Planting evergreens and other trees in the fall allow the tree to establish roots underground before spring arrives. In the spring, plants and trees are focused on growth above ground and on producing new leaves or needles. When planted during the autumn months, tree roots have time to spread, which allows them to stabilize and also gives them better access to water, oxygen, and nutrients from the soil.

Preferable Weather

Fall has cooler temperatures, which not only make it more comfortable for you to work in your yard but is also less of a shock for the trees that you plant. The cooler weather also slows evaporation, leaving your trees better hydrated.

Fall tends to be a rainier season, which helps your tree acclimate to its new location without you having to manually water it as often (although new trees will always need plenty of water, no matter when they are planted).

Less Stress

You may not think of trees as something that experiences stress, but things like drought, salt, insect infestations, improper pruning, and damage from yard tools can all cause stress to a tree.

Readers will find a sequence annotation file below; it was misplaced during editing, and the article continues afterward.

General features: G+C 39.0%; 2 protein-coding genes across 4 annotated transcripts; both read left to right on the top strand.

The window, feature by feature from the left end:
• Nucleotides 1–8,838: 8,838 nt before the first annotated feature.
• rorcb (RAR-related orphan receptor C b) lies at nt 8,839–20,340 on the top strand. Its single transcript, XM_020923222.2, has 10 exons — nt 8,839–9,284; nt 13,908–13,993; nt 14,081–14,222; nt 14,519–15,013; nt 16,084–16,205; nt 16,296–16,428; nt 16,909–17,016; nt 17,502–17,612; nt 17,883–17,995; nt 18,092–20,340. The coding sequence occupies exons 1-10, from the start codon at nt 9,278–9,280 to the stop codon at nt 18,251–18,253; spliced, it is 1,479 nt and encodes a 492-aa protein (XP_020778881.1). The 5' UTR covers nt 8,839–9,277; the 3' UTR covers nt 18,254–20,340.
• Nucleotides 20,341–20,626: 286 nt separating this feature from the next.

One of those sources of stress can be the unrelenting summer sun that causes heat and drought. Giving your tree a few months to establish in the ground before exposing it to the harsh summer can be beneficial and may improve the health and longevity of your tree.

Decreased Manual Watering

Young trees will require more water than established trees no matter when they are planted, but planting trees in the fall means that you don’t have to water as much over the fall and winter months, as most trees become dormant.

Adding a layer of organic mulch around your newly planted trees will also help retain moisture, regulate soil temperature, and protect your new tree’s roots from extreme temperature changes.

Winter Interest

Evergreens, as their name implies, stay green! That means not only more color for your yard during the winter months but also places for birds and wildlife to shelter.